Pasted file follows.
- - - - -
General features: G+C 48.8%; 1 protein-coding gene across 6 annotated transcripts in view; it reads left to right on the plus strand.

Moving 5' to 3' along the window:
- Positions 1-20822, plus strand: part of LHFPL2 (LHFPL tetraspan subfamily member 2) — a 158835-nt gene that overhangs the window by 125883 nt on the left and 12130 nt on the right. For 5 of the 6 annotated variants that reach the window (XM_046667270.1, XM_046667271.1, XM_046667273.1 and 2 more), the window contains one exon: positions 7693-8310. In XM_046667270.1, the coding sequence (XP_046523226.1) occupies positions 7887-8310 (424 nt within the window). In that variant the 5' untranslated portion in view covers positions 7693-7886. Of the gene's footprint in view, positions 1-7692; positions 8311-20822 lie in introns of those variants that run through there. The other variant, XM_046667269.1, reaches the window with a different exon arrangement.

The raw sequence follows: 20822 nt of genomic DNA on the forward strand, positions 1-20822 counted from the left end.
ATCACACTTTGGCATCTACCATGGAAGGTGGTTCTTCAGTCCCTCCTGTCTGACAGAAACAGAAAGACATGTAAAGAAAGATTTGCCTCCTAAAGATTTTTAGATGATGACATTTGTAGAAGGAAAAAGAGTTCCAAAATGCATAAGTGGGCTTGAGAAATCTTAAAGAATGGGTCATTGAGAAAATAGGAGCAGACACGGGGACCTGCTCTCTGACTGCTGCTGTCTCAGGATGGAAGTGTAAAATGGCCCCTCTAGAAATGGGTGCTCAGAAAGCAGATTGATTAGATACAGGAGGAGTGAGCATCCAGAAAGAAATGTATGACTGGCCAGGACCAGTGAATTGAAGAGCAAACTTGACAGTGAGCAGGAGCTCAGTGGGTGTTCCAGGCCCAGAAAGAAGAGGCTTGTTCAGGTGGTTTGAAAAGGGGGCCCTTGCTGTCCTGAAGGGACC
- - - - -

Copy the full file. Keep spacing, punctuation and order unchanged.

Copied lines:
General features: G+C 48.8%; 1 protein-coding gene across 6 annotated transcripts in view; it reads left to right on the plus strand.

Moving 5' to 3' along the window:
- Positions 1-20822, plus strand: part of LHFPL2 (LHFPL tetraspan subfamily member 2) — a 158835-nt gene that overhangs the window by 125883 nt on the left and 12130 nt on the right. For 5 of the 6 annotated variants that reach the window (XM_046667270.1, XM_046667271.1, XM_046667273.1 and 2 more), the window contains one exon: positions 7693-8310. In XM_046667270.1, the coding sequence (XP_046523226.1) occupies positions 7887-8310 (424 nt within the window). In that variant the 5' untranslated portion in view covers positions 7693-7886. Of the gene's footprint in view, positions 1-7692; positions 8311-20822 lie in introns of those variants that run through there. The other variant, XM_046667269.1, reaches the window with a different exon arrangement.

The raw sequence follows: 20822 nt of genomic DNA on the forward strand, positions 1-20822 counted from the left end.
ATCACACTTTGGCATCTACCATGGAAGGTGGTTCTTCAGTCCCTCCTGTCTGACAGAAACAGAAAGACATGTAAAGAAAGATTTGCCTCCTAAAGATTTTTAGATGATGACATTTGTAGAAGGAAAAAGAGTTCCAAAATGCATAAGTGGGCTTGAGAAATCTTAAAGAATGGGTCATTGAGAAAATAGGAGCAGACACGGGGACCTGCTCTCTGACTGCTGCTGTCTCAGGATGGAAGTGTAAAATGGCCCCTCTAGAAATGGGTGCTCAGAAAGCAGATTGATTAGATACAGGAGGAGTGAGCATCCAGAAAGAAATGTATGACTGGCCAGGACCAGTGAATTGAAGAGCAAACTTGACAGTGAGCAGGAGCTCAGTGGGTGTTCCAGGCCCAGAAAGAAGAGGCTTGTTCAGGTGGTTTGAAAAGGGGGCCCTTGCTGTCCTGAAGGGACC